Pacquiao fights Ugas to grow his legend while chasing back title he once held
MANILA, Philippines — A few months ago in Manila, inside the war room of Manny Pacquiao’s posh residence, someone from his political think tank suggested producing a movie about his rise to a legend.
Monico Puentevella, the former representative and Bacolod City mayor who is now acting as his adviser, recalls that it was the senator himself who shot the idea down.
“We don’t need a movie,” he quoted Pacquiao as saying. “This (Saturday night’s title fight) will be it. We will be in the news every day.”
No doubt. The fighting senator’s boxing legacy is not the only thing that’s at stake as he takes on a little-known opponent from Cuba many believe would be easy picking.
It’s an open secret that Pacquiao is aspiring for the highest office in the Philippines next year, and that he needs no less than a stunning victory here in Las Vegas to not only grow his enormous legend in the sport but also sustain his political ambitions back home.
“I will do my best for the fans, for the honor of my country,” said Pacquiao after clearing the weight requirement at 146 pounds on Friday. “I dedicate this to the Filipino people.”
A short fight?
Yordenis Ugas, the 35-year-old last-minute replacement to A-lister Errol Spence Jr., happens to have the World Boxing Association welterweight super title, which was stripped off Pacquiao for inactivity. He tipped the scales at the exact 147-lb. limit.
“He’s a good opponent,” said Hall of Fame trainer Freddie Roach of the Cuban. “Not the biggest puncher in the world, but he’s good.”
Roach expects Ugas to last no longer than six rounds. “It’s going to be quick,” he said.
Roach knows what he’s talking about, he and Pacquiao share a long and glorious career that involves many of the sport’s most thrilling highlight-reel moments.
“He’s a legend’s legend. Pacquiao has been through everything,” said conquered Pacquiao rival Keith Thurman. “Everything a fighter could go through, from being knocked the (expletive) out, to winning all these world titles to always being the small guy at 147.”
Through it all, Pacquiao, the only eight-division world champion, would always come out larger than life. At the weigh-in ceremony held before a massive, masked audience, Pacquiao said he’s happy with the way his training went.
Pacquiao brings to the fight a record of 62-7-2 (with 39 knockouts), against Ugas’ 26-4-0 with 12 KOs.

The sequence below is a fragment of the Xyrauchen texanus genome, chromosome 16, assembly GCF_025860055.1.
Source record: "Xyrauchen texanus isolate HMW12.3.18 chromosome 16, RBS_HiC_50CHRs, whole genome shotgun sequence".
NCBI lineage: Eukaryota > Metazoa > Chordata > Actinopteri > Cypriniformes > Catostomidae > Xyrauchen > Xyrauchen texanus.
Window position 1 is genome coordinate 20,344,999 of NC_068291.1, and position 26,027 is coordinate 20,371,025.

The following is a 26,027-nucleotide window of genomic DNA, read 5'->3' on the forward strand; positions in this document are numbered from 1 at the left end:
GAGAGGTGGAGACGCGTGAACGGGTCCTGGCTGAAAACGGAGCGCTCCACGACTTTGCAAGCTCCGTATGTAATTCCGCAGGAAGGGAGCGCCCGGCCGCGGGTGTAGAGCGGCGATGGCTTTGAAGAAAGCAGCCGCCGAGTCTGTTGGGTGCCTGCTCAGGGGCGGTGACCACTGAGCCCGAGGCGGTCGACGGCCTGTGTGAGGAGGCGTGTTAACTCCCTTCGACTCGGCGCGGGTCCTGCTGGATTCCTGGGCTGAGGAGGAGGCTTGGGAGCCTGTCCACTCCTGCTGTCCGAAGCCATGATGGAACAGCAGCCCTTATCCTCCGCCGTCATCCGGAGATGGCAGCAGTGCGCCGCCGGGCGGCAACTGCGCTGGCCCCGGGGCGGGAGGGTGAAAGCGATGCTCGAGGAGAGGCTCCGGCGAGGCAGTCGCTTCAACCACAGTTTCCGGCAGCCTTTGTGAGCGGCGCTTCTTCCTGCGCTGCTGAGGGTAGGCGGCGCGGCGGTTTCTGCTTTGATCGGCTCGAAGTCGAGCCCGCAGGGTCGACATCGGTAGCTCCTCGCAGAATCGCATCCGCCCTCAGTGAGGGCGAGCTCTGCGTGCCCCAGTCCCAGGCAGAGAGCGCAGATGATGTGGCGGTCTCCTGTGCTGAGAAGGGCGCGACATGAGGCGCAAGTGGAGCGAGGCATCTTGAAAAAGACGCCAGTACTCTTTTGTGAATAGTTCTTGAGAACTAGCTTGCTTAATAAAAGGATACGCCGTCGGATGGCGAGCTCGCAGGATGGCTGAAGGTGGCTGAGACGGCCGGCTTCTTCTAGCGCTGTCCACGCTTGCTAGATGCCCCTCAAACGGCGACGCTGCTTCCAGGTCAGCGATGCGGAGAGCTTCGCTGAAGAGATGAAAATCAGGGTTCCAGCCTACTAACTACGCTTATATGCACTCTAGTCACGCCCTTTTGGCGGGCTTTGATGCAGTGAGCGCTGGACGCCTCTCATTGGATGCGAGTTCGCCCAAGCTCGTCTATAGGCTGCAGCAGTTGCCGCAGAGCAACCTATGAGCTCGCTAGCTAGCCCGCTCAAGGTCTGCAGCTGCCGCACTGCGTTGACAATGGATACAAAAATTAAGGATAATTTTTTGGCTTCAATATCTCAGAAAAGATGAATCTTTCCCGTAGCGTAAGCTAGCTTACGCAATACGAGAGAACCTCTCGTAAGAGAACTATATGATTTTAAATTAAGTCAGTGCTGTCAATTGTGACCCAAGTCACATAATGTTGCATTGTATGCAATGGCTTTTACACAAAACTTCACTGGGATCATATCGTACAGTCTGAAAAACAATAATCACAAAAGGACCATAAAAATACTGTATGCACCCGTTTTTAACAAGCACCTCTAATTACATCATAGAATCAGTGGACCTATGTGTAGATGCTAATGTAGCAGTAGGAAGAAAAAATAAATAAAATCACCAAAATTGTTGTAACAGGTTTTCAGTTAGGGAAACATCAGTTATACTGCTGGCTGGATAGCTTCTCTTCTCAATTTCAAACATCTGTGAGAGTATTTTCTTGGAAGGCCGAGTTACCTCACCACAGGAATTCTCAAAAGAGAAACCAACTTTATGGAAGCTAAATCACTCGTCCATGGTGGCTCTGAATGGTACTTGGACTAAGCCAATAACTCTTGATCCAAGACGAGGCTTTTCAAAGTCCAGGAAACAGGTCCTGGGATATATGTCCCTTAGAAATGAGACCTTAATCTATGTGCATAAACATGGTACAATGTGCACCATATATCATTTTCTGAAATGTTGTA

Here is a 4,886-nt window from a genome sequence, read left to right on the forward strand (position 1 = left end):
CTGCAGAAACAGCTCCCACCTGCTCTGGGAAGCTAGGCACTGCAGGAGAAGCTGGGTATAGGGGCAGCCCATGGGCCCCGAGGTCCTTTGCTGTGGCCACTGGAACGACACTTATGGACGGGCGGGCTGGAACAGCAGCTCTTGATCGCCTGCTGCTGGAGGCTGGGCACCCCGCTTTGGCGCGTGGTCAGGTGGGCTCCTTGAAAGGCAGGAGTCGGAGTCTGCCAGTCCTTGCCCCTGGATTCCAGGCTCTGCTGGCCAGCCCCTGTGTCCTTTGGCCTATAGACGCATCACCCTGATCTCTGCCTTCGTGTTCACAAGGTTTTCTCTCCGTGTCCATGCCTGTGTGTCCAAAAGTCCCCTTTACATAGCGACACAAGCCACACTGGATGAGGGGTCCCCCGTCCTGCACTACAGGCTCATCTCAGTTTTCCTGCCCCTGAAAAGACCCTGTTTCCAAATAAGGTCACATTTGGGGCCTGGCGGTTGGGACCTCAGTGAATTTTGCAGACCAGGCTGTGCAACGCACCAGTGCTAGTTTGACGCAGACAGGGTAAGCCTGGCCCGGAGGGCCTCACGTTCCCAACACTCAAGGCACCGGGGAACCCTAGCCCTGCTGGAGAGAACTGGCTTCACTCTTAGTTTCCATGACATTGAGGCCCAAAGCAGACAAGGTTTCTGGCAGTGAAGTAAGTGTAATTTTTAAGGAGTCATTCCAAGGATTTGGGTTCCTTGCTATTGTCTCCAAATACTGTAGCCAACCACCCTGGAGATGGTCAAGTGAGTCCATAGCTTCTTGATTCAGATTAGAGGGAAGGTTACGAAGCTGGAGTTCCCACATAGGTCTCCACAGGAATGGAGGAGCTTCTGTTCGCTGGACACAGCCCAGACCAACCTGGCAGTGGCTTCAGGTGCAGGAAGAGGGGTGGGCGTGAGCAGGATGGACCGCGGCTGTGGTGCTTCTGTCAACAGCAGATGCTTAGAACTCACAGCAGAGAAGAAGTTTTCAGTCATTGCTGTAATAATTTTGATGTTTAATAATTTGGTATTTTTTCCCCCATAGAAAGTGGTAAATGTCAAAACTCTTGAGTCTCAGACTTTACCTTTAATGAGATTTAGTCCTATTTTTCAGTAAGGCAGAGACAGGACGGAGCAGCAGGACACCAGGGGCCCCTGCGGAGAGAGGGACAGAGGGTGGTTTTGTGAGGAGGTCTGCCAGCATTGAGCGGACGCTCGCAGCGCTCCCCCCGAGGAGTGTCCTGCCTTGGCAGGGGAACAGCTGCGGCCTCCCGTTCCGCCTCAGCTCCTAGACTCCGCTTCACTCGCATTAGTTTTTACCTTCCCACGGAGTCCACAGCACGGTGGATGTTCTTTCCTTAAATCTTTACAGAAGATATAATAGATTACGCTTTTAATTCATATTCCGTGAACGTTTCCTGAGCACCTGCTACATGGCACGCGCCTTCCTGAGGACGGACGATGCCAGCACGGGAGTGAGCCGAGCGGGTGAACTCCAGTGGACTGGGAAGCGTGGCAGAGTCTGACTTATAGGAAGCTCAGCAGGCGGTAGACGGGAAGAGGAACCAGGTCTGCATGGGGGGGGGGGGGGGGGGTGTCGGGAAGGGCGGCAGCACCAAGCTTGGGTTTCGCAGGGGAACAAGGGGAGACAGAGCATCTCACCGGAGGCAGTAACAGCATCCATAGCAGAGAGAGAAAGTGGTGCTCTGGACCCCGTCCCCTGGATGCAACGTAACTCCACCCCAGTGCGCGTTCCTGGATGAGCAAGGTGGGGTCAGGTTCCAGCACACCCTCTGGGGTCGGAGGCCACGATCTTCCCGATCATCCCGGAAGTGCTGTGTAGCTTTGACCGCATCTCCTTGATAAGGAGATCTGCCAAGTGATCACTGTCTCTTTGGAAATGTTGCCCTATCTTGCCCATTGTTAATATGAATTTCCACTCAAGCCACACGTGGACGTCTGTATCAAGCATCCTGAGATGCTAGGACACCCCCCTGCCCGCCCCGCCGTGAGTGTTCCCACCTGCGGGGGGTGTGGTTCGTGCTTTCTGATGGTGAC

Against the backdrop of the global pandemic and politics, Pacquiao will test his staying power and break a record he himself has set as the oldest welterweight champion of the world.
Over the past days, a handful of politicians have arrived to watch the fight—and most likely pledge allegiance—including Representatives Mikee Romero and Arnie Teves, and Puentevella.
However, Team Pacquiao mainstays — like former Gov. Luis “Chavit” Singson, Sen. Ronald dela Rosa and Navotas Mayor Toby Tiangco — haven’t shown up yet.
And, given the tension between Pacquiao and Malacañang of late, it is unlikely that former supporters like President Duterte and Sen. Bong Go, who both watched him fight three years ago in Kuala Lumpur, will make an appearance as well.
“At least we know who’s with us,” said Puentevella, who bared that Pacquiao’s main platform is anticorruption.
The coronavirus also played a big role in the fight that will go down as the biggest to be held here in a nonbubble setting.
Despite the surge in COVID-19 cases the United States is experiencing, this city is allowing people inside the 20,000-seat T-Mobile Arena.
Everybody is being required to take daily antigen testing to gain access to the worldwide celebrity. With or without the spikes in cases, that was daunting given the huge number of people in Team Pacquiao. “These things happen, maybe God has a reason for this,” said Pacquiao who blocked off a portion of the MGM Grand for his nightly Bible reading.
He believes, quite clearly, that it’s his destiny to be at the crossroads of boxing glory and political power.